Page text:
Docks can be either permanent or removable. A permanent dock requires less maintenance, but it may be more difficult to build in areas with harsh winters and heavy ice. A removable dock requires more work each fall and spring, but it can be adjusted to suit the level of the water. A professional dock builder can help you decide which type of dock is the best fit for your property. They will perform a consultation and evaluate your shoreline, then design and build your new dock.


Whether you’re planning an addition to your existing dock or a new build, it’s always a good idea to get a permit before starting construction. Rules and regulations vary from state to state, as well as localities and HOAs. A good place to start is your state’s website, then consult the local laws or check with your county or city.

Some areas of the country have protected wetlands or environmentally sensitive areas that dictate how a dock may be constructed. Some require a fixed pier with no float in order to avoid disturbance of the soft bottom substrate and its associated organisms. This is particularly important where a significant area of intertidal flats must be traversed to access navigable waters. In such cases, a dock design that uses stringers, legs or float stops will help to minimize the impact.

Other areas of the country have specific requirements based on their shoreline and lake bottom configuration, or on their location in relation to shellfish lease areas. A thorough exploration of these issues must take place during the conceptual design phase to avoid any difficulties during the permit process.

If you live on a river, it’s also important to consider how the water flow will affect the mooring and dock facility. Inflow and outflow flows must be considered in the structural layout as they can greatly impact the ease with which boats and moors can enter and leave the dock.

The prevailing climatic conditions at your dock site must be taken into account as well. For example, in winter, the ice flow can restrict access to your dock and cause it to become unstable. It’s also a good idea to plan for snow removal, as well as ice storms.

The construction of a dock starts with the footers and outer posts. Once the frame is in place, decking material can be added. It’s a good idea to use galvanized screws for decking, as they will last longer and prevent the leachates from chemically treated woods from contaminating the water. Using steel screws is even better.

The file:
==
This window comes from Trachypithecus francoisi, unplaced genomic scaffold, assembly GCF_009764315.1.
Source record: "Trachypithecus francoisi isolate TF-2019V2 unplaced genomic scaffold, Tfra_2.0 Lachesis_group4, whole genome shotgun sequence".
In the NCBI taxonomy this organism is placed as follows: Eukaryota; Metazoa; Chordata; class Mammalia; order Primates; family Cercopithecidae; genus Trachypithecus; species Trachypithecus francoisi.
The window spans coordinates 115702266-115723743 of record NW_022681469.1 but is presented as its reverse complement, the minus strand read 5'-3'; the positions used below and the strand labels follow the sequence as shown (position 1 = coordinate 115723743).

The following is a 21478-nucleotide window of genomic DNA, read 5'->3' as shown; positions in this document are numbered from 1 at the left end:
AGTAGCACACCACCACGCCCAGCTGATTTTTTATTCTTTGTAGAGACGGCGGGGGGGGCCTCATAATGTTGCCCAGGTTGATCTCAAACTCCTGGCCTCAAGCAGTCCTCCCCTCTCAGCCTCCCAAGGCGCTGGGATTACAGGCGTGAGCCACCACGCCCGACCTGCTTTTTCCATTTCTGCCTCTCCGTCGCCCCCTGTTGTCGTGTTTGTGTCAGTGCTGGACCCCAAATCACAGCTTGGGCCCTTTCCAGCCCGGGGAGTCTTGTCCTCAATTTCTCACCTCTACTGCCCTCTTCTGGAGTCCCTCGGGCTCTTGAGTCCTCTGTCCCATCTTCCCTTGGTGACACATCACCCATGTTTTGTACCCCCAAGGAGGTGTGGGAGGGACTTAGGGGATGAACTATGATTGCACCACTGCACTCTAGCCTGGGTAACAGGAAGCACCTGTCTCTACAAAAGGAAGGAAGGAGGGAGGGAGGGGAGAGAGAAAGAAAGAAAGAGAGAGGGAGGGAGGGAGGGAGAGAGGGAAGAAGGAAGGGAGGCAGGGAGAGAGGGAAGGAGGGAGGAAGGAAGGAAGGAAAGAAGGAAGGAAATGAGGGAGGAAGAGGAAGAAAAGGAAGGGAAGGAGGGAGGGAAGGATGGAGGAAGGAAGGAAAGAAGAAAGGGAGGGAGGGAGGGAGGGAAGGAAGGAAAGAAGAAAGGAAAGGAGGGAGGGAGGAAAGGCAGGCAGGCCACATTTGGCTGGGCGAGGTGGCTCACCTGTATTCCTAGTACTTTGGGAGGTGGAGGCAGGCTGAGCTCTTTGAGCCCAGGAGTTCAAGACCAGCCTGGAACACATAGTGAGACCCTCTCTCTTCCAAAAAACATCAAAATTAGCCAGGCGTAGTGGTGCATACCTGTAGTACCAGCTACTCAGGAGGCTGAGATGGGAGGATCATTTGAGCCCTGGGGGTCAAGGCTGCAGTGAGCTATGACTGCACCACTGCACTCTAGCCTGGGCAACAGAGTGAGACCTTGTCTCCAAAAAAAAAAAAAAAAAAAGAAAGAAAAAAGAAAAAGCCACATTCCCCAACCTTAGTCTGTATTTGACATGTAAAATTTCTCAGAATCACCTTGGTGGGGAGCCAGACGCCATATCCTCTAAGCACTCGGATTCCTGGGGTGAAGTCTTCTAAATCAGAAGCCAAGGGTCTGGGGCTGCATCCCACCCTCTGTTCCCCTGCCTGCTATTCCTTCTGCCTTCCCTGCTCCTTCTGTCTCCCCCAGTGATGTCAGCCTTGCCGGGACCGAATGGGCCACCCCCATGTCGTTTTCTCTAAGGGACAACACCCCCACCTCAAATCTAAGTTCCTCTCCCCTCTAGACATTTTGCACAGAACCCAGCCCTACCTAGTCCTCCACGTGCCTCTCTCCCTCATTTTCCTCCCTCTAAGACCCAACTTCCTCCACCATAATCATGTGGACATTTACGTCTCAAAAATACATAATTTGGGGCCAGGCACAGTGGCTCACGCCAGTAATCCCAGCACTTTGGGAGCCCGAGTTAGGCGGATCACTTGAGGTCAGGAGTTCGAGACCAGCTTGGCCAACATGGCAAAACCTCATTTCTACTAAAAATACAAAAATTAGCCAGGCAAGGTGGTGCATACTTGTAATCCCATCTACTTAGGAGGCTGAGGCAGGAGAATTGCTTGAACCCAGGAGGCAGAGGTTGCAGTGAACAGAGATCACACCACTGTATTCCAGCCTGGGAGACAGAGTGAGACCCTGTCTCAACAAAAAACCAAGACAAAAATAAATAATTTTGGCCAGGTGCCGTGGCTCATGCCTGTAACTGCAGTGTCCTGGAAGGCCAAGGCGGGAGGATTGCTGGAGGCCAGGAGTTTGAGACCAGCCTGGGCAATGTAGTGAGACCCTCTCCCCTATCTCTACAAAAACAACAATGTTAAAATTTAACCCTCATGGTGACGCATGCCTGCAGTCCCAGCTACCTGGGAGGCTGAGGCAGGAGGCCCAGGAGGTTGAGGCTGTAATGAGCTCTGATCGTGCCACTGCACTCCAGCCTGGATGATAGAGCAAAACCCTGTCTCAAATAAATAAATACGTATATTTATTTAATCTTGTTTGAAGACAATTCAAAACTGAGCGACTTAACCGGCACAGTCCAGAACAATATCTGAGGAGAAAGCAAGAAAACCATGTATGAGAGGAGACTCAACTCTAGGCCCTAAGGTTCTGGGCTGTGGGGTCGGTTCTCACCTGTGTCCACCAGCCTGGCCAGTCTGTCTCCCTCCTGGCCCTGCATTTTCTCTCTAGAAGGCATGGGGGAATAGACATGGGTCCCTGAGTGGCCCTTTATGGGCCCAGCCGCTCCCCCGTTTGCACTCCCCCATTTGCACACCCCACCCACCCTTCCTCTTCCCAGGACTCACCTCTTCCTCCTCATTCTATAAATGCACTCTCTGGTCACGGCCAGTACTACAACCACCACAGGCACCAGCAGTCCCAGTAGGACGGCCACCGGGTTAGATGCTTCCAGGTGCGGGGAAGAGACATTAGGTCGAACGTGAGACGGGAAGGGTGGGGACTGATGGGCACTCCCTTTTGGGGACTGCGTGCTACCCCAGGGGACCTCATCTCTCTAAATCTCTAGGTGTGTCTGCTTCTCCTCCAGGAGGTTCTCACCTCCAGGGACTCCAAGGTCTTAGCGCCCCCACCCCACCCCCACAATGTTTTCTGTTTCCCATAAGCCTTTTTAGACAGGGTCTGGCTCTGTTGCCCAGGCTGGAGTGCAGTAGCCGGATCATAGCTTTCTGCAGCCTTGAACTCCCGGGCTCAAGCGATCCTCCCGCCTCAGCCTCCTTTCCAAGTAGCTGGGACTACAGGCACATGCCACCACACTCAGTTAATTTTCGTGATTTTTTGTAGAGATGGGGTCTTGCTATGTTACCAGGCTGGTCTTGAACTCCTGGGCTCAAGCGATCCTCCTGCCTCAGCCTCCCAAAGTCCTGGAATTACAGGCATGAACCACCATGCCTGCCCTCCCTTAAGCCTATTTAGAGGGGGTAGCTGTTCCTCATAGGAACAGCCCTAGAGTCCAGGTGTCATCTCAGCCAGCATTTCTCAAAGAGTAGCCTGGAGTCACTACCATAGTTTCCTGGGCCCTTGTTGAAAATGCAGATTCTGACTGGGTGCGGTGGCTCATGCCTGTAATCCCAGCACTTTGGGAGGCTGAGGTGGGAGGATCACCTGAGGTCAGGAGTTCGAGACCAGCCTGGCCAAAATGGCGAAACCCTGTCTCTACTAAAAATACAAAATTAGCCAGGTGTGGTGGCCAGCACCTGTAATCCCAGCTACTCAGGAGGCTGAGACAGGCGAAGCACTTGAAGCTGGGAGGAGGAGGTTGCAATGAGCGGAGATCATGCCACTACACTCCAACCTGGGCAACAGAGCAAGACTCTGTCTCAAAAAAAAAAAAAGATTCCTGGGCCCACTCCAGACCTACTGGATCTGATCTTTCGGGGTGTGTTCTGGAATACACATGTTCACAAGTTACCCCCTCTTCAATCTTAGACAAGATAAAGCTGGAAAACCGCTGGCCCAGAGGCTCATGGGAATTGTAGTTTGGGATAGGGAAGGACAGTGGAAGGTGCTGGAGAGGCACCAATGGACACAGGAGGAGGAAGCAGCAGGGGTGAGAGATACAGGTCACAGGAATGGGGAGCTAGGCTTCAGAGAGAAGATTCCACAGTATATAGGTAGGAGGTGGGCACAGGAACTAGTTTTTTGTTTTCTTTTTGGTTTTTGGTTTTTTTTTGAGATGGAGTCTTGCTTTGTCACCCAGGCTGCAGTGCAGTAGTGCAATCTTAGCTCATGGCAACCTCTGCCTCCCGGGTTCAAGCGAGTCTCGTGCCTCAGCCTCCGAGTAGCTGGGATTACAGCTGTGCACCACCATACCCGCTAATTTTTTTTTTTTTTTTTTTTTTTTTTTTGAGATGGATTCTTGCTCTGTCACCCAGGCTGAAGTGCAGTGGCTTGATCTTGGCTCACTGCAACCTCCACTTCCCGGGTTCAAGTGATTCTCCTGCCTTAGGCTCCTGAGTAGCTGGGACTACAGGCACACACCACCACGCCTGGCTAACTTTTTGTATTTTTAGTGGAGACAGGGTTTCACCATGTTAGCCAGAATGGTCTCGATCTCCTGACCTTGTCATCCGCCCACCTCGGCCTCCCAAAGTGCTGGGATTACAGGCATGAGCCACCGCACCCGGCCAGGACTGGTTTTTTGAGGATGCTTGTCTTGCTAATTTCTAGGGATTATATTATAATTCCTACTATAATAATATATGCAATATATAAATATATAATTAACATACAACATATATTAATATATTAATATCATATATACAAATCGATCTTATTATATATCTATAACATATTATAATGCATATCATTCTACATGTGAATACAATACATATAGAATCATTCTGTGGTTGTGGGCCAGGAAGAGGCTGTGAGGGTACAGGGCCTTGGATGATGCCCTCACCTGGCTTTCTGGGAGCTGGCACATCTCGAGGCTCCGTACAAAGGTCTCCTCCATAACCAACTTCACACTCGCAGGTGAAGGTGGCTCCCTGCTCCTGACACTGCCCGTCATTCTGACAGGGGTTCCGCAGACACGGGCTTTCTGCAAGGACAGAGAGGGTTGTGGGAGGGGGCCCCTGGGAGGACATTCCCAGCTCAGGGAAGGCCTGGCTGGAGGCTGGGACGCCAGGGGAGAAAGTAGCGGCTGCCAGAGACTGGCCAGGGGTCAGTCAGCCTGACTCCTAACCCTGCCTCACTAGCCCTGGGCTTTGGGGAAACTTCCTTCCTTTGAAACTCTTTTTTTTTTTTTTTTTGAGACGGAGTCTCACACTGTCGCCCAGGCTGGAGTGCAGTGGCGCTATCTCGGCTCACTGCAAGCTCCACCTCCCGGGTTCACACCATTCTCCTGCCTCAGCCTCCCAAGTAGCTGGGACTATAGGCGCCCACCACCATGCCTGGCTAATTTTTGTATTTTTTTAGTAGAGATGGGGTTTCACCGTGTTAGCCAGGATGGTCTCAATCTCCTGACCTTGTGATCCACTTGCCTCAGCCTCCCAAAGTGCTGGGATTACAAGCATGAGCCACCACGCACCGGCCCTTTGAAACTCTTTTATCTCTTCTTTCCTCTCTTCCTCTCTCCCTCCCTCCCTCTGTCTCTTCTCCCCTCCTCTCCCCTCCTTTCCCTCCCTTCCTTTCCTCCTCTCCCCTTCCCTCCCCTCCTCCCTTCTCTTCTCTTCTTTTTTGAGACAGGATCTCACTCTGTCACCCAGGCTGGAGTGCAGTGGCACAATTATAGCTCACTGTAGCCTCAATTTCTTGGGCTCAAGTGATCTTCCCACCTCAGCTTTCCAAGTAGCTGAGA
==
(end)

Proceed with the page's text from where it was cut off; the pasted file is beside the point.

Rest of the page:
When constructing your own dock, it’s important to understand what requirements you’ll need to meet. Depending on where you live, your dock will need to comply with certain planning regulations. Additionally, you may be required to get a permit before beginning construction. Having the right permit can save you time and money by preventing delays and potential fines from your local or state government.

A dock is a structure that extends from the shore into a body of water to serve as a mooring for boats and other water-based activities. While docks vary in size and design, they generally allow people to access and enjoy their waterfront property. Docks are often built on private property, but they can also be constructed in public waters. As a result, they’re subject to the same types of public safety and environmental concerns as any other type of water-based infrastructure.

In some cases, building a dock may require you to obtain a permit. The exact requirements will vary from place to place, but common criteria might include ensuring that the dock doesn’t interfere with the free flow of water underneath it or restrict navigation. In addition, your dock may be required to display a dock ID and be built from a particular material.

The Department of Energy and Environmental Protection’s Land and Water Resources Division (LWRD) regulates the construction of docks in tidal coastal and navigable waters. The goal of this regulation is to protect marine resources, promote safe navigation, balance private rights of access with public trust rights, and ensure that any encroachment into these waters is done in a way that doesn’t impact other property owners.